You limp the way a stream
will soothe a single rock
and along the bottom
remembers this path
as darkness and dry leaves
though you don’t look down
–you hear it’s raining :the hush
not right now but at night
these cinders float to the surface
keep one foot swollen, the other
has so little and for a long time now
the listening in secret.
The alarm went off and we found that the world
hadn’t ended, that all the ramblings of the church elders
weren’t true. My husband sighed and rolled out of bed
found there were only dirty clothes left for him to wear
sighed again, dressed, went to work.
I could hear birds chirping in the yard
a squirrel on the roof, cars
passing on the road out front.
I held onto my dreams of apocalypse
for a few moments longer, savoring visions
of the angels, the devastation
that could still be waiting just outside the door.
when I was pregnant, all of my dreams
were about snakes. as much as I tried
to dream only about baby kittens, baby puppies
human babies, my nights would be filled
with twisting pythons gathered in knots
inside me, their slick skin undulating
in the dark, pushing and bumping as if
trying to find a way out.
friends without children would ask me
what it was like to be pregnant and I’d
have to lie. I was so worried that
imagining the baby inside me was a coiled serpent
in my stomach
meant that I was already a bad mother
meant something was wrong with my baby.
“It’s like being a butterfly house, ” I’d say instead.
“I’m all full of fluttering butterflies.” I’d put his or her hand
on my straining stomach as I spoke, whispering
“Can you feel them move? Can you feel it?
Isn’t it wonderful?”
We wait for the bombs to feel us out
pass the potatoes, say grace over the odd angels
that have watched over us for years
through the stained-glass windows of old churches
through the eyes of Orthodox iconography. This is a moment of peace
that will never come again.
Through the windows, the strength of distant concussions
fold trees in half, take grain silos and snap power lines.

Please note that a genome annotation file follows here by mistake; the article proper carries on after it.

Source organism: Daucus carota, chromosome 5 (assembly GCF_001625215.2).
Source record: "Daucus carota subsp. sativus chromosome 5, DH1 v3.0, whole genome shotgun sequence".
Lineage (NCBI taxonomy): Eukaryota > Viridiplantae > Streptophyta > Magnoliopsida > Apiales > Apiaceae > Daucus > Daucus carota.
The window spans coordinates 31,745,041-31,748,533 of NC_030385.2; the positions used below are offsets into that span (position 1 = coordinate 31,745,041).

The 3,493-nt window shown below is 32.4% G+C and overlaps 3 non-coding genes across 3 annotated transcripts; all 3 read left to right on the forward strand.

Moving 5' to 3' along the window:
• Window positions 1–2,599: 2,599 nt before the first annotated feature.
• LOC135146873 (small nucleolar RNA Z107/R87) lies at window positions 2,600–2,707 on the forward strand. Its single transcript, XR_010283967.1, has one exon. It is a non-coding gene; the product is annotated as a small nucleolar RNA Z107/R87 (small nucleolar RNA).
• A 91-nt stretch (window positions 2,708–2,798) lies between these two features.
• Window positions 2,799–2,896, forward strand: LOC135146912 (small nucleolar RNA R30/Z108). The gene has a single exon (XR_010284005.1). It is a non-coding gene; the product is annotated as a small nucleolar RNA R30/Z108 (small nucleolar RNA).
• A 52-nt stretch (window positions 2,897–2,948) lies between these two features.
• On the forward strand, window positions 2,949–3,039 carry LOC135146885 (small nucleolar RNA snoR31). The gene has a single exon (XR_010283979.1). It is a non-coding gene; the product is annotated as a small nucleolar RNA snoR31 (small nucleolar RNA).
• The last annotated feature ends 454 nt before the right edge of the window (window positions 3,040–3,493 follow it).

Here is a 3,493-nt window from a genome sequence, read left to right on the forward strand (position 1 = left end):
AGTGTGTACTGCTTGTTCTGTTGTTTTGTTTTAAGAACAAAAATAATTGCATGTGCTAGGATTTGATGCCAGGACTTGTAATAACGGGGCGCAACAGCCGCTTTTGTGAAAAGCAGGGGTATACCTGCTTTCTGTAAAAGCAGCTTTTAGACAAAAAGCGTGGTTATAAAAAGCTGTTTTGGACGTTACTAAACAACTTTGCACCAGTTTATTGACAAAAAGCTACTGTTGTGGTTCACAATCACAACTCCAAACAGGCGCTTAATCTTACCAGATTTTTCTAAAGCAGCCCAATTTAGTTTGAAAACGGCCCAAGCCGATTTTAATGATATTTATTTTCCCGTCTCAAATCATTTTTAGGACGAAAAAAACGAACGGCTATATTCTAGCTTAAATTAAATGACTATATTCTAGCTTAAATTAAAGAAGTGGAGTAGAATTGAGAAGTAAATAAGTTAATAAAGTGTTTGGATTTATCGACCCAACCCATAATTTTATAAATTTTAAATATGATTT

We turn up the gas, clear the dinner table
I put a knife in your hand, just in case.
The sky grows as dark as if seen through closed eyes
windows shake and fly apart. Hands
over their eyes, I stretch out next to the children
tell them it’s just the sound of His voice, there’s nothing
to be afraid of, it’ll all work out in the end.
the soldiers didn’t seem to care
that the hotel we were staying in
was haunted. they didn’t seem even a little interested
when we told them chairs were moving all by themselves
that we could hear voices whispering in the bathroom pipes
that the clocks had all stopped exactly at midnight.
the people in the streets outside
didn’t seem to care either, seemed more concerned with
pushing back against the soldiers, standing ground
in front of their own crumbling, possibly haunted hovels
seemed more annoyed than anything when we
said we needed to find another place to stay.
Holly Day’s poetry has recently appeared in Asimov’s Science Fiction, Grain, and Harvard Review. Her newest poetry collections are Where We Went Wrong (Clare Songbirds Publishing), Into the Cracks (Golden Antelope Press), Cross Referencing a Book of Summer (Silver Bow Publishing), and The Tooth is the Largest Organ in the Human Body (Anaphora Literary Press).
Another Failed LDR
I taste him in your mouth, his name stretched
past three syllables on your frosted tongue.
Combination of lime & taffy dreams. Lipstick